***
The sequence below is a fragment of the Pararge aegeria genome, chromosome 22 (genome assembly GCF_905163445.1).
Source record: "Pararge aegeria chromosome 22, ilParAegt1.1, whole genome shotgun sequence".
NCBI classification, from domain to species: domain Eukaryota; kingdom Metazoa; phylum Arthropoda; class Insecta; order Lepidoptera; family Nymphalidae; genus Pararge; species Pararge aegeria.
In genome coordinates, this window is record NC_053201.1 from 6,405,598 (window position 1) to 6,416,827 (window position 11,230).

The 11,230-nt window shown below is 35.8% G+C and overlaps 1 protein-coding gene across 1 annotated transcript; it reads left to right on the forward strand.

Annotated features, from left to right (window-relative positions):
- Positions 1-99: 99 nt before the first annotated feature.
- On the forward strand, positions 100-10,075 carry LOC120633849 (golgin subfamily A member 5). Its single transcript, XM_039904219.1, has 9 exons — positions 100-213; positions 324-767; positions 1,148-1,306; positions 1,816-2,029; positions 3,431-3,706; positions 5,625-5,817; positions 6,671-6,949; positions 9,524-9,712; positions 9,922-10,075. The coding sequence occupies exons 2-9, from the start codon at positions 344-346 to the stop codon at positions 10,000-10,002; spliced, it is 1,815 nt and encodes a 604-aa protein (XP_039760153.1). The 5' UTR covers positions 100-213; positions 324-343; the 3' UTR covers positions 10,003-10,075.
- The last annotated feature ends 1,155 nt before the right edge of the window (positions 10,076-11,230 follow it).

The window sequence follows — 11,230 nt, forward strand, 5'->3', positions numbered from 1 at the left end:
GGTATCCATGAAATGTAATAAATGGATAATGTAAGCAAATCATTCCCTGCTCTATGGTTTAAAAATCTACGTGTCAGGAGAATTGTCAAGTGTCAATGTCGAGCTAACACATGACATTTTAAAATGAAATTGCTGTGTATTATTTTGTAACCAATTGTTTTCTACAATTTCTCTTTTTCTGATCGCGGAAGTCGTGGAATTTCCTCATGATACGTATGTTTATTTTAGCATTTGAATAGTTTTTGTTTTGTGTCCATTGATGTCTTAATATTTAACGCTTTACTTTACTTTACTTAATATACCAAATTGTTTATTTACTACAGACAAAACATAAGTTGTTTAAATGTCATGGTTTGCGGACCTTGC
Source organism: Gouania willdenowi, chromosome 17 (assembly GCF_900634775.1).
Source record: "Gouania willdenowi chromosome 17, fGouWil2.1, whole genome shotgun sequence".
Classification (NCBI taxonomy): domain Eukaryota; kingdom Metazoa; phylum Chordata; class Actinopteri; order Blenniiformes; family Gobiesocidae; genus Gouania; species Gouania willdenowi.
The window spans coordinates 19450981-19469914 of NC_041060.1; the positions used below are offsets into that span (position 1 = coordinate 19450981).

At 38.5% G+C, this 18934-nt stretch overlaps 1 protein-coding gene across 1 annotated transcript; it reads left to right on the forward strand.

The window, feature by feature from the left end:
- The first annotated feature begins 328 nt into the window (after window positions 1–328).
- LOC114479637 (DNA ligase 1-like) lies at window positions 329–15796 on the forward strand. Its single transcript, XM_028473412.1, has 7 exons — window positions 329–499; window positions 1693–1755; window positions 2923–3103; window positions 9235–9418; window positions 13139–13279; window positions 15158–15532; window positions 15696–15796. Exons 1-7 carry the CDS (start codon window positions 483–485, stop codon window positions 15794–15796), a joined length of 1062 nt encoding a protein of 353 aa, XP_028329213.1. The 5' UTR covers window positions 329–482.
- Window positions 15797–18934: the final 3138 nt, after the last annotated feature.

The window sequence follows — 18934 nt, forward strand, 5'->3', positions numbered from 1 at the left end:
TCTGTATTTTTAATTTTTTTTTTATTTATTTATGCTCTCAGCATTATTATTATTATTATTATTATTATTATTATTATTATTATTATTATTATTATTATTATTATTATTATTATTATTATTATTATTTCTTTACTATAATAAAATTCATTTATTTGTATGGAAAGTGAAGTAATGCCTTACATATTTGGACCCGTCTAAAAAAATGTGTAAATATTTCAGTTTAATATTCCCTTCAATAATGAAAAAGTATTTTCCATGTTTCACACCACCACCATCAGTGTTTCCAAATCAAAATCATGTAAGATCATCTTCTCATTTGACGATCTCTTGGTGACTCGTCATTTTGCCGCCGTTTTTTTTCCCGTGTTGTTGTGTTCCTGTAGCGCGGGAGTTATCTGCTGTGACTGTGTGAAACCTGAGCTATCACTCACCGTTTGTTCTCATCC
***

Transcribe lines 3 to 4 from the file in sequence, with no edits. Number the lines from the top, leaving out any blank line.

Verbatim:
NCBI classification, from domain to species: domain Eukaryota; kingdom Metazoa; phylum Arthropoda; class Insecta; order Lepidoptera; family Nymphalidae; genus Pararge; species Pararge aegeria.
In genome coordinates, this window is record NC_053201.1 from 6,405,598 (window position 1) to 6,416,827 (window position 11,230).